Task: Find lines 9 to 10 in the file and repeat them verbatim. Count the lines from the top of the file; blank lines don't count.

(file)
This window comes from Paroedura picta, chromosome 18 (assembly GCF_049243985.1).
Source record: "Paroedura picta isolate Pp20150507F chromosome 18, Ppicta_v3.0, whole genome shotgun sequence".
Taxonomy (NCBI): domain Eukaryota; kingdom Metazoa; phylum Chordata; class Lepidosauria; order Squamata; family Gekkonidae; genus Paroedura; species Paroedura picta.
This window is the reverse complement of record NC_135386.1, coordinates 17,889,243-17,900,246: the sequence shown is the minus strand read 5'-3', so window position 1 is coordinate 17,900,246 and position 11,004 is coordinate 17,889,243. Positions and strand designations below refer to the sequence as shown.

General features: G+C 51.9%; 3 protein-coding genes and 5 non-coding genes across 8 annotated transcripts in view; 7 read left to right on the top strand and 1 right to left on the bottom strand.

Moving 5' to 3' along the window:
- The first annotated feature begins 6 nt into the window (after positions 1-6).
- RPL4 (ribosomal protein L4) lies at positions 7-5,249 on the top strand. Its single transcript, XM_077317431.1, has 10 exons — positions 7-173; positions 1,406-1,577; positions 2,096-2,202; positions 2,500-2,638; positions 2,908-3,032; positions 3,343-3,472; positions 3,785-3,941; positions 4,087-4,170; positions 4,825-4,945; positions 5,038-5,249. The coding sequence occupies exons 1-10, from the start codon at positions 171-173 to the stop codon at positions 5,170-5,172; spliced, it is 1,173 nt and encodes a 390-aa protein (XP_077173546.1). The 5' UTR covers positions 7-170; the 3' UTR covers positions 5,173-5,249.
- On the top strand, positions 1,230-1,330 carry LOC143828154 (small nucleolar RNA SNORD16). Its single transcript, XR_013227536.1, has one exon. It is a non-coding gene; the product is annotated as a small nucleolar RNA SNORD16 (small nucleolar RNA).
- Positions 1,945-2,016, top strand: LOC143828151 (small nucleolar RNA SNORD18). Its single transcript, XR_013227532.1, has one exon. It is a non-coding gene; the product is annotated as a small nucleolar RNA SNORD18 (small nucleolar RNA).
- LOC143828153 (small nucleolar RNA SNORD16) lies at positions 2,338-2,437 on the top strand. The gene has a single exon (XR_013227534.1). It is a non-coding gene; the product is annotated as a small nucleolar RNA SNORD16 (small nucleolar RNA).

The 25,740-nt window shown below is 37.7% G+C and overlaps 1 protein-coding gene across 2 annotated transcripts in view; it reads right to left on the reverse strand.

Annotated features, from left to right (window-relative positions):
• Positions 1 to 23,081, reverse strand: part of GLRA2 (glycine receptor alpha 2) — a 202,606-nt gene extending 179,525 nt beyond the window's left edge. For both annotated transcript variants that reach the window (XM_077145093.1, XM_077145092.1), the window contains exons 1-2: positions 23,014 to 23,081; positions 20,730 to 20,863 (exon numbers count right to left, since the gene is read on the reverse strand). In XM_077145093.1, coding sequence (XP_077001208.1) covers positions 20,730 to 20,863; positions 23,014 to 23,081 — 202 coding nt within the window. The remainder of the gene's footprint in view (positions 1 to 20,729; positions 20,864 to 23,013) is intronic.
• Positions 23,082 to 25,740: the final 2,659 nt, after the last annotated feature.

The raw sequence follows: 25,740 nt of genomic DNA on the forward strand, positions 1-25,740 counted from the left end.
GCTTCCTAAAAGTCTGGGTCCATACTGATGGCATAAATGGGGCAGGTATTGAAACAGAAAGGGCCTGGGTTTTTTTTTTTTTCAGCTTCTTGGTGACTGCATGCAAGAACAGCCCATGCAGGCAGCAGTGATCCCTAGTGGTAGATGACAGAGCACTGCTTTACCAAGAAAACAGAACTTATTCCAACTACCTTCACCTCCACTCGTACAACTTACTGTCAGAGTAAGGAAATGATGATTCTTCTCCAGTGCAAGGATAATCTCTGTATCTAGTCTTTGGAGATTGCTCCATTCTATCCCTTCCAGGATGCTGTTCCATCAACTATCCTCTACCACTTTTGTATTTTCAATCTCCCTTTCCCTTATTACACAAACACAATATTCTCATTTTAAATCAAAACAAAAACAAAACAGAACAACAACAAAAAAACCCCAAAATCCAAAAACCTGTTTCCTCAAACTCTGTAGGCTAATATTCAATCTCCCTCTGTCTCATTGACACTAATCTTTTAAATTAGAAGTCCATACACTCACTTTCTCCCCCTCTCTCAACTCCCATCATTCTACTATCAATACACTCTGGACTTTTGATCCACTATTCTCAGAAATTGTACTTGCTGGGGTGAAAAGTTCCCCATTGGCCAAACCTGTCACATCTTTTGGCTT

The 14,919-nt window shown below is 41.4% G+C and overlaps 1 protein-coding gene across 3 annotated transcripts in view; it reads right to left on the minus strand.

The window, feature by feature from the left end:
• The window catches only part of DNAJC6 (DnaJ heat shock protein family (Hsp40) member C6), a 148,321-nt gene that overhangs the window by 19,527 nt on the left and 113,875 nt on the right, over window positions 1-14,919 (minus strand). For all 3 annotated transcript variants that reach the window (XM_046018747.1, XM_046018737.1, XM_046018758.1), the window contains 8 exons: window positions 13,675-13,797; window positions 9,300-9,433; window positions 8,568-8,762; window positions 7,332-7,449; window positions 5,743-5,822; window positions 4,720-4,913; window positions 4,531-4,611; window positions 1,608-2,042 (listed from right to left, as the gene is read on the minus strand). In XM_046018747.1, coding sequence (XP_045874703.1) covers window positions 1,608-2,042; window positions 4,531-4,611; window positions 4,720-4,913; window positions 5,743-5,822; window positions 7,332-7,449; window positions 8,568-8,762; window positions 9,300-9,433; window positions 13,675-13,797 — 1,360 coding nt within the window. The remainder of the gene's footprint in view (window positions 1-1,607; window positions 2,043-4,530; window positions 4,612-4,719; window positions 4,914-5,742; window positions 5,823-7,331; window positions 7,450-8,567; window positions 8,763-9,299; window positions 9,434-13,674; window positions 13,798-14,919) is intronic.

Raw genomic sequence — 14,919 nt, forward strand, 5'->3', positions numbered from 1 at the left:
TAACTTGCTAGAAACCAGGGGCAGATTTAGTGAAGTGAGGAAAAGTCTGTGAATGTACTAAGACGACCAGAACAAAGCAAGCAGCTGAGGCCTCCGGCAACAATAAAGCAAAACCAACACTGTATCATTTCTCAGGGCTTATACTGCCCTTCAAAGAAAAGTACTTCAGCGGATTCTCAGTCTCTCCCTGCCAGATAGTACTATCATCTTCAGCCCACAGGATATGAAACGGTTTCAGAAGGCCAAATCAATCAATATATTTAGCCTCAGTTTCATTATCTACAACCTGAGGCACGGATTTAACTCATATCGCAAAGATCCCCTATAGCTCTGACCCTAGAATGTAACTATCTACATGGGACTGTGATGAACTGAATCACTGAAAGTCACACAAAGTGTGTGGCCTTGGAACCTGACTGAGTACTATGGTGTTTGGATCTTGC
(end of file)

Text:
- On the top strand, positions 1,230-1,330 carry LOC143828154 (small nucleolar RNA SNORD16). Its single transcript, XR_013227536.1, has one exon. It is a non-coding gene; the product is annotated as a small nucleolar RNA SNORD16 (small nucleolar RNA).
- Positions 1,945-2,016, top strand: LOC143828151 (small nucleolar RNA SNORD18). Its single transcript, XR_013227532.1, has one exon. It is a non-coding gene; the product is annotated as a small nucleolar RNA SNORD18 (small nucleolar RNA).